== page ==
Most blind gardeners do many tasks on their knees. This is not possible for me, so the beds have to come up to my level instead.
Arise raised beds
As you can see, the beds are built of bricks overlaid with wood. In most cases high enough to be comfortable seating; and narrow enough for me to be able to reach the far side. So that when working these beds I can choose to either sit on the edge or rest my knees in a semi-kneeling posture.
The raised pond too has a stone coping wide enough to sit on. Even the lower square bed in the fruit cage is narrow enough so that I can reach the middle from any side.
When moving tools, plants, pots or even compost around the garden. I use my triangular walker, which you can see has a covered bag and a narrow seat, both can be pressed into carrying things.
The broad wheeled wheelbarrow is also useful. Though I tend to pull it behind me rather than pushing it in front. The low platformed truck Is a push-me pull-you; I can use the handle to lean on, or if preferred, pull it behind, bobbing like a tender being trailed by its engine.
Clippings, old plants and other vegetable matter are often moved to the compost bins in the Trug. A flat-bottomed flexible plastic basket, which is towed behind me on a length of string. This useful piece of equipment is light enough so that I can usually pick it up and empty its contents directly into the bin.
I favour detachable tools, which I fit on to several handles of different lengths. So far I have collected a hand fork, trowel, 3 different kinds of hoe, two rakes, and a gadget for dislodging weeds from between paving stones and a garden broom; all of which fit on to the same handles.
A warning here, I once broke the shaft of a fork from this set. Taking it back to the shop to complain, I discovered that these tools come in two strengths. I needed the thicker stronger set because my soil is heavy, sticky clay. Still my Mother benefited from my mistake. I gave her the lighter set and bought a new set of heads.
When not in use they are usually hung up in the shed. In addition I also have two other trowels of different widths, one stainless steel spade, a favourite pair of secateurs, a pair of loppers and a pruning saw. A soil sieve also hangs in the shed. A couple of discarded wooden spoons, and two old teaspoons from the kitchen have found another useful life in the greenhouse.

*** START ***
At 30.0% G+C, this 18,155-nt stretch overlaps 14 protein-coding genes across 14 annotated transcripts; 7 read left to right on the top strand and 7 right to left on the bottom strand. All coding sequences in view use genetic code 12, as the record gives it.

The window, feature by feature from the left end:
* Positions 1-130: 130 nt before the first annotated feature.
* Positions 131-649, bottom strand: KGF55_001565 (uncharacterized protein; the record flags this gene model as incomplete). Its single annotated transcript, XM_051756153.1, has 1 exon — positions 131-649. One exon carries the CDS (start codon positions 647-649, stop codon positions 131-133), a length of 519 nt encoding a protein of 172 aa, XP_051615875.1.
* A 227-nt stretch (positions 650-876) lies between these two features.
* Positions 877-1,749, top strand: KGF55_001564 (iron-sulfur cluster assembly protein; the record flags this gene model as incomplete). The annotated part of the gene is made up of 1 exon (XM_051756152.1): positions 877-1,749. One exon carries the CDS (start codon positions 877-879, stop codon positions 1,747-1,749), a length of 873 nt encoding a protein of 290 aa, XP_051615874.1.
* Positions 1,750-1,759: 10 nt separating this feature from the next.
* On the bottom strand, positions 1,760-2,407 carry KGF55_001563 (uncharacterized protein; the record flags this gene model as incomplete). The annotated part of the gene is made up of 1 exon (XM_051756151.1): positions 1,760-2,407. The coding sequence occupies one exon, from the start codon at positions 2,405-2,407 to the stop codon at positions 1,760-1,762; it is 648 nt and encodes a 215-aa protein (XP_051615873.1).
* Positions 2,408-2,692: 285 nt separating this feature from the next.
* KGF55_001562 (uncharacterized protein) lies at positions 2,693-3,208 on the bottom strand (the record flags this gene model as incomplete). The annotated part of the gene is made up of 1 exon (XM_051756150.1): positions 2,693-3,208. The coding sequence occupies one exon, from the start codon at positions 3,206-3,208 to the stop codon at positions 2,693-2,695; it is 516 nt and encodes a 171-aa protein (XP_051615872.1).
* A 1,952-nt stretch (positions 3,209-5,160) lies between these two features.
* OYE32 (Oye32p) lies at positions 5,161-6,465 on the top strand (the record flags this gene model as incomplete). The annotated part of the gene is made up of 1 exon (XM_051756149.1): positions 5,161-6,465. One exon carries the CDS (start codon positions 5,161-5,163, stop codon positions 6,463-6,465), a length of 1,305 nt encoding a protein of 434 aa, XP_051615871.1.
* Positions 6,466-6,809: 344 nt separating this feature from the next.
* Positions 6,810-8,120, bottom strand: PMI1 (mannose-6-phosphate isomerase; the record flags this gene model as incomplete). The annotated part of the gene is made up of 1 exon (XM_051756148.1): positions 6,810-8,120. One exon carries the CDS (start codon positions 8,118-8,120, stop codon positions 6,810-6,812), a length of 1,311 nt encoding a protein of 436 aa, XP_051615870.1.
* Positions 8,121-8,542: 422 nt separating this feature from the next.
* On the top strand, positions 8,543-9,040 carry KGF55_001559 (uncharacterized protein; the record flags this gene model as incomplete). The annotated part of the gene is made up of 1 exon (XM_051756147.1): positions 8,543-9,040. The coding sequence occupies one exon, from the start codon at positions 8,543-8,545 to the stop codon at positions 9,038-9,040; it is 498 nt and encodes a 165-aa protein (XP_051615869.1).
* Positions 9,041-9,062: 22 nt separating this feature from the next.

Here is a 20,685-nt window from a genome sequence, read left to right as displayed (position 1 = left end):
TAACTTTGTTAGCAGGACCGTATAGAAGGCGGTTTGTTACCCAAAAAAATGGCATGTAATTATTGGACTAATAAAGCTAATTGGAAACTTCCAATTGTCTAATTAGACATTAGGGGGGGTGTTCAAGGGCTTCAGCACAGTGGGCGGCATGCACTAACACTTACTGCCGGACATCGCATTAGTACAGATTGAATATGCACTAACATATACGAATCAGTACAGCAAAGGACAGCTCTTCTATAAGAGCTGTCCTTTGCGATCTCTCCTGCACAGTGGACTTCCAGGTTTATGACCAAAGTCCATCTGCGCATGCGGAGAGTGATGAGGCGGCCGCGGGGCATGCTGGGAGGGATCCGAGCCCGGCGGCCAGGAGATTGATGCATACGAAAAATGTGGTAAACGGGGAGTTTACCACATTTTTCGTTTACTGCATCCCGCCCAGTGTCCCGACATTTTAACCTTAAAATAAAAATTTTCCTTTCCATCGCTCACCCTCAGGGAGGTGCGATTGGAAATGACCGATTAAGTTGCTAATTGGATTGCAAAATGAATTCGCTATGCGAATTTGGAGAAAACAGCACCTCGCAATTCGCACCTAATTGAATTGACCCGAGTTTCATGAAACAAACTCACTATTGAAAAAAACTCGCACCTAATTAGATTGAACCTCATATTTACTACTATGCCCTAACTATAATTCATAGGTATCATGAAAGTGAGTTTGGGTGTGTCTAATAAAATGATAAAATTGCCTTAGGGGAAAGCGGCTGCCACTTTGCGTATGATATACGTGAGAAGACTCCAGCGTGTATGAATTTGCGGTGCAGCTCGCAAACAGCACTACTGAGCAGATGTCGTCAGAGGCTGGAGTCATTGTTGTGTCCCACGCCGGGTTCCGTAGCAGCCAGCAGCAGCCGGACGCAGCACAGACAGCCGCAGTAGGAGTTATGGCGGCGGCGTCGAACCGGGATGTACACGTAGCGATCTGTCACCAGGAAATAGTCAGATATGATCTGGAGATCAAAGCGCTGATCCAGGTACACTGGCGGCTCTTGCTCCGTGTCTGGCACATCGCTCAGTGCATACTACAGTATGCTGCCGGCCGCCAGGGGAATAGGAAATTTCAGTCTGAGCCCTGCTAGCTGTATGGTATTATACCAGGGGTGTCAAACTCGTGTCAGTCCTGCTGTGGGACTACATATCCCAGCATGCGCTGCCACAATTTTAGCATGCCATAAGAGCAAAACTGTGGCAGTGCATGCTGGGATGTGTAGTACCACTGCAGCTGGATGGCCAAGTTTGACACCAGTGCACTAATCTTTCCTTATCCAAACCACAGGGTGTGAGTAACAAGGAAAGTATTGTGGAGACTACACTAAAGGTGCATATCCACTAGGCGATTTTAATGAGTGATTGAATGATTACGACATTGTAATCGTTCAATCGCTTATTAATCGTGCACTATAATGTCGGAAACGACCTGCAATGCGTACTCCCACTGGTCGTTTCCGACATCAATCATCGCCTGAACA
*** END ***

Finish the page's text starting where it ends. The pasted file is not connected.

I also have three other small invaluable aids: a magnetted wand. When closed this looks like a pen with a round blob instead of a knib. The magnet is attached to an extendable arm like an Arial on a portable radio. This little gadget will pick up any ferris metal objects such as screws and even a small can of 3 in one oil. The second aid is the same size as the magnet wand, but is a sharpening tool with three different surfaces. This helps me to keep the edges of my tools keen.
The last gadget is a simple wooden dibber with several indents at approximately 1-inch 2.5cm apart, useful for dibbing small planting wholes for seeds.
As a blind gardener I need things to have a place, and I usually remember to return the detachable heads to their hooks after use. Tools with no holes in their handles are tucked behind the wooden bar with the hooks on; Other smaller tools are kept in a small set of drawers screwed to the wall of the shed just inside the door on the left. Persuading others to put tools away in their allotted places is not always so easy.
Most gardening tasks are within my capacity. There are though, some things that even I cannot do. One regular chore of this kind is clipping the hedge. I did think about replacing them with fences, but fences need regular attention and in my experience have a habit of blowing down.
Hedges on the other hand filter both wind and noise. They also provide nesting sites for small birds. Here you see Katy who comes along to trim my privet about 3 times a year.
In the autumn she and her husband also put up the layer of bubble plastic in the greenhouse, which acts like double-glazing. Helping to keep out frost and the heating costs down. In late spring they return to remove the plastic and let in more light.
Pruning high up on the apple cordons and the fig is also beyond my reach. Linda helps here, and often ties in the Jasmine and Roses as they continue to climb up the pergola. These friends and I exchange plants and surplus produce, as well as gardening tips and gossip.